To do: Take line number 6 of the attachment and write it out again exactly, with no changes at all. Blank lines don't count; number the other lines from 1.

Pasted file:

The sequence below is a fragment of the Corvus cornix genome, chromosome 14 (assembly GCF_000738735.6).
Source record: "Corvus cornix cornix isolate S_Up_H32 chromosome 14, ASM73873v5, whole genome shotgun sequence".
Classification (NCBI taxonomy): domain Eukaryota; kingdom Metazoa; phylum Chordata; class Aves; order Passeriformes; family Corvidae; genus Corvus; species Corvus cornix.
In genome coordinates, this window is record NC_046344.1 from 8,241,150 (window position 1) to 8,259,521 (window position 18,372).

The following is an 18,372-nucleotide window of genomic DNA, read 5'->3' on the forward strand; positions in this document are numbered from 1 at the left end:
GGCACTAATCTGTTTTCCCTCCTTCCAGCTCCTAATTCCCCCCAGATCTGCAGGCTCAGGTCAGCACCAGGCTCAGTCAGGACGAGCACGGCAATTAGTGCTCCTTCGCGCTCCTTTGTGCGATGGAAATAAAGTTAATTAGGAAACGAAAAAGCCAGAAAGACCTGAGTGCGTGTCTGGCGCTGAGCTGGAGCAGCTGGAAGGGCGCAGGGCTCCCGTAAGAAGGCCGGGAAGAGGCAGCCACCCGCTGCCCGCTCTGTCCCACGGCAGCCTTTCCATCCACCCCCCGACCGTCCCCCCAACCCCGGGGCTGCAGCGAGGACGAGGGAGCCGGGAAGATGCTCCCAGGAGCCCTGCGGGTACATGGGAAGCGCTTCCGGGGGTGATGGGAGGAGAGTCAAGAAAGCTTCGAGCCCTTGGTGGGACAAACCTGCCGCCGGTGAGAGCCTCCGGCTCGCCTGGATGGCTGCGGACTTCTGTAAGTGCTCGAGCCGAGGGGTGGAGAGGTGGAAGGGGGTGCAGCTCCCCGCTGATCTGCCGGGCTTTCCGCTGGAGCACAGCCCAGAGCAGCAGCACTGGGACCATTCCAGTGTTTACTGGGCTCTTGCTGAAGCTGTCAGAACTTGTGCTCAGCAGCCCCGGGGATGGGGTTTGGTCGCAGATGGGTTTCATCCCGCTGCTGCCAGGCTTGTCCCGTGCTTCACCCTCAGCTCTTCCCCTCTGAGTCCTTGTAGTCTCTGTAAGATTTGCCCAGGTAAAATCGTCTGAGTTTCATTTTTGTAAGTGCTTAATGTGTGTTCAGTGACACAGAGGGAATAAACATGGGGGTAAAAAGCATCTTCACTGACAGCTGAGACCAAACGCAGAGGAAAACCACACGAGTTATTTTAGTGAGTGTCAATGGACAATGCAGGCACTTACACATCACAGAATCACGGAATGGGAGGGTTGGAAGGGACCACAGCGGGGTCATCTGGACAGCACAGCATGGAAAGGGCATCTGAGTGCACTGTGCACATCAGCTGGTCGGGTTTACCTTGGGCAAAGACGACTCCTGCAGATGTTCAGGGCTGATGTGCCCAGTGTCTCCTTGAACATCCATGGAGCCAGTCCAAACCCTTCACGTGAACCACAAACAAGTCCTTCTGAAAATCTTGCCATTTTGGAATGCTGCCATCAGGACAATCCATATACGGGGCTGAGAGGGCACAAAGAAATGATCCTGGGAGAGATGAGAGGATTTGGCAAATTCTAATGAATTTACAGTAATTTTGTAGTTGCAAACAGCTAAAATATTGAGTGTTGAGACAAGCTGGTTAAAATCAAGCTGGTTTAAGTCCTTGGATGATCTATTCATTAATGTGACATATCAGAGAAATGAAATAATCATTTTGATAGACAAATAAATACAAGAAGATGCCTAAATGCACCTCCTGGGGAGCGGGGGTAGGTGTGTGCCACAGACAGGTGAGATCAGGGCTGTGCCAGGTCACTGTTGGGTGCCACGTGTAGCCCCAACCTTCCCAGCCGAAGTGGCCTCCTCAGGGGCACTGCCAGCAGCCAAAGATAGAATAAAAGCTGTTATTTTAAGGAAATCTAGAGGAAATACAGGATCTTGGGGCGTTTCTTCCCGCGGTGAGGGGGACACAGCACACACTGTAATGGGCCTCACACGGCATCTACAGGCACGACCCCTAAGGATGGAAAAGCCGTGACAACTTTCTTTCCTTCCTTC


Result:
GGCACTAATCTGTTTTCCCTCCTTCCAGCTCCTAATTCCCCCCAGATCTGCAGGCTCAGGTCAGCACCAGGCTCAGTCAGGACGAGCACGGCAATTAGTGCTCCTTCGCGCTCCTTTGTGCGATGGAAATAAAGTTAATTAGGAAACGAAAAAGCCAGAAAGACCTGAGTGCGTGTCTGGCGCTGAGCTGGAGCAGCTGGAAGGGCGCAGGGCTCCCGTAAGAAGGCCGGGAAGAGGCAGCCACCCGCTGCCCGCTCTGTCCCACGGCAGCCTTTCCATCCACCCCCCGACCGTCCCCCCAACCCCGGGGCTGCAGCGAGGACGAGGGAGCCGGGAAGATGCTCCCAGGAGCCCTGCGGGTACATGGGAAGCGCTTCCGGGGGTGATGGGAGGAGAGTCAAGAAAGCTTCGAGCCCTTGGTGGGACAAACCTGCCGCCGGTGAGAGCCTCCGGCTCGCCTGGATGGCTGCGGACTTCTGTAAGTGCTCGAGCCGAGGGGTGGAGAGGTGGAAGGGGGTGCAGCTCCCCGCTGATCTGCCGGGCTTTCCGCTGGAGCACAGCCCAGAGCAGCAGCACTGGGACCATTCCAGTGTTTACTGGGCTCTTGCTGAAGCTGTCAGAACTTGTGCTCAGCAGCCCCGGGGATGGGGTTTGGTCGCAGATGGGTTTCATCCCGCTGCTGCCAGGCTTGTCCCGTGCTTCACCCTCAGCTCTTCCCCTCTGAGTCCTTGTAGTCTCTGTAAGATTTGCCCAGGTAAAATCGTCTGAGTTTCATTTTTGTAAGTGCTTAATGTGTGTTCAGTGACACAGAGGGAATAAACATGGGGGTAAAAAGCATCTTCACTGACAGCTGAGACCAAACGCAGAGGAAAACCACACGAGTTATTTTAGTGAGTGTCAATGGACAATGCAGGCACTTACACATCACAGAATCACGGAATGGGAGGGTTGGAAGGGACCACAGCGGGGTCATCTGGACAGCACAGCATGGAAAGGGCATCTGAGTGCACTGTGCACATCAGCTGGTCGGGTTTACCTTGGGCAAAGACGACTCCTGCAGATGTTCAGGGCTGATGTGCCCAGTGTCTCCTTGAACATCCATGGAGCCAGTCCAAACCCTTCACGTGAACCACAAACAAGTCCTTCTGAAAATCTTGCCATTTTGGAATGCTGCCATCAGGACAATCCATATACGGGGCTGAGAGGGCACAAAGAAATGATCCTGGGAGAGATGAGAGGATTTGGCAAATTCTAATGAATTTACAGTAATTTTGTAGTTGCAAACAGCTAAAATATTGAGTGTTGAGACAAGCTGGTTAAAATCAAGCTGGTTTAAGTCCTTGGATGATCTATTCATTAATGTGACATATCAGAGAAATGAAATAATCATTTTGATAGACAAATAAATACAAGAAGATGCCTAAATGCACCTCCTGGGGAGCGGGGGTAGGTGTGTGCCACAGACAGGTGAGATCAGGGCTGTGCCAGGTCACTGTTGGGTGCCACGTGTAGCCCCAACCTTCCCAGCCGAAGTGGCCTCCTCAGGGGCACTGCCAGCAGCCAAAGATAGAATAAAAGCTGTTATTTTAAGGAAATCTAGAGGAAATACAGGATCTTGGGGCGTTTCTTCCCGCGGTGAGGGGGACACAGCACACACTGTAATGGGCCTCACACGGCATCTACAGGCACGACCCCTAAGGATGGAAAAGCCGTGACAACTTTCTTTCCTTCCTTC